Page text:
To calculate measured MMC concentrations, 5 replicate 5-point calibration curves were generated by performing least-squares linear regression for peak area ratios (MMC divided by internal standard peak area) plotted against specified calibrant concentration. The analyte and internal standard peaks were baseline integrated.
The lower limit of quantification was determined as the lowest concentration for which the signal-to-noise ratio was greater than 5, and the reproducibility of calculated concentrations was less than or equal to 20% coefficient of variation. The accuracy and precision for measured MMC were determined by analyzing samples at nominal MMC concentrations of 0.3, 0.4, and 0.5 mg/mL. The method precision was established by determining the coefficient of variation for calculated MMC values from 5 replicate samples analyzed on the same day for intraday precision and over 3 days for the interday precision. Accuracy was established by comparing the mean calculated MMC value to the nominal value and was expressed as percentage recovery.
Statistical analysis was carried out with GraphPad Prism software, version 6.02 and SPSS software, version 21.0 (IBM). All data were represented as mean (SD). We used a 1-way analysis of variance with a Ryan-Einot-Gabriel-Welsch-Q test for post hoc analysis to compare MMC concentration between groups, and F ratios to compare differences in variability between groups. We compared the measured concentration of all 60 samples against the expected 0.4 mg/mL concentration using a single-sample t test and also used single-sample t tests to compare the measured concentration of MMC in each group against the expected 0.4 mg/mL concentration. A P value of less than .01 (using a Boneferroni correction of 0.05/5 = number of groups) was considered significant.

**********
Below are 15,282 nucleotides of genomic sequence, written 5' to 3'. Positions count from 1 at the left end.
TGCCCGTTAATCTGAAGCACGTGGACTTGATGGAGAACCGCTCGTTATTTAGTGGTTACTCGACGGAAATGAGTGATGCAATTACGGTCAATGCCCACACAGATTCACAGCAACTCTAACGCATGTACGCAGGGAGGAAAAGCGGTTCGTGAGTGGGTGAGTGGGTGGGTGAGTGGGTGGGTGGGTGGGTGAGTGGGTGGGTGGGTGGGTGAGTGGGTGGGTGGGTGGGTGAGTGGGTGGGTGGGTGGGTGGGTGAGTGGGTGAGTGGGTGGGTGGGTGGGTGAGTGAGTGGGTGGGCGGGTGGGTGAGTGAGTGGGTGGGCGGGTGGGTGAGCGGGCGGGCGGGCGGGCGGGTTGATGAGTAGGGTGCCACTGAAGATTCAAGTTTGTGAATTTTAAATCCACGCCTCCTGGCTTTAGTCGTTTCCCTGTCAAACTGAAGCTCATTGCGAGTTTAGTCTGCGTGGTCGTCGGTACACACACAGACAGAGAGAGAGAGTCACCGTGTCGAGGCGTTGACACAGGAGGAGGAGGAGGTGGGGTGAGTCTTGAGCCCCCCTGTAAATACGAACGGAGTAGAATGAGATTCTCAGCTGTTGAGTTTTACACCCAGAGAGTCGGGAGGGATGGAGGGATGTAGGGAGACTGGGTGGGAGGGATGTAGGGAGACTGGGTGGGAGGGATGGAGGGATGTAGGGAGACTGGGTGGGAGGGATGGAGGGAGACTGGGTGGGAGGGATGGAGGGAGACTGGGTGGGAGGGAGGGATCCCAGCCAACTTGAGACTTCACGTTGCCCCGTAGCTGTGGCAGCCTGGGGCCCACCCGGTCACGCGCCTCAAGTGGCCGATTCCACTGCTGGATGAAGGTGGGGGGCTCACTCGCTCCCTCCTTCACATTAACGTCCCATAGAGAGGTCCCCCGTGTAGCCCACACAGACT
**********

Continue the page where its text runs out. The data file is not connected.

Under the HPLC conditions used, MMC eluted with a retention time of around 30 minutes (Figure 1 is a representative HPLC chromatogram). Calibration curves for MMC (normalized to internal standard) demonstrated acceptable linearity and a mean correlation coefficient of r2 = 0.99 across the range of 0.3 to 0.5 mg/mL (with acceptable intrarun and interrun accuracy and precision data for 5 replicate samples at 0.3, 0.4, and 0.5 mg/mL; Table). Repeat measurements (n = 4) of 6 MMC samples kept at room temperature over 24 hours to assess stability demonstrated little variability in measured concentration (mean coefficient of variation, 1.4%; range 0.7%-2.6%). For example, a representative MMC sample analyzed 4 times over 24 hours with HPLC yielded concentration measurements of 0.314, 0.311, 0.312, and 0.309 mg/mL.
Figure 2 shows that the measured concentration of all samples was 12.5% less than the expected concentration of 0.4 mg/mL (mean [SD], 0.35 [0.04] mg/mL; 95% CI, 0.34-0.36; range, 0.26-0.46 mg/mL; P < .001). Samples from all storage types, except 2-week refrigeration (mean [SD], 0.38 [0.03]), had significantly lower measured mean (SD) concentrations than the expected value: dry powder , 0.35 (0.05) mg/mL (P = .003); shipment on ice, 0.35 (0.03) mg/mL (P < .001); 1-week refrigerated, 0.37 (0.02) mg/mL (P < .001); and 23 days frozen, 0.32 (0.05) mg/mL (P < .001). A 1-way analysis of variance showed a significant difference in concentration between storage types (F4, 55 = 3.85; P = .008). A post hoc Ryan-Einot-Gabriel-Welsch-Q test revealed that samples from the 3-week frozen group had significantly lower concentrations than samples that were stored in the refrigerator for 1 week and 2 weeks. No other storage types differed from each other in average concentration. We found no significant differences in the variability of concentrations between storage types (P = .04-.56). Therefore, the different compounding and storage techniques resulted in similar high variability of measured MMC concentrations.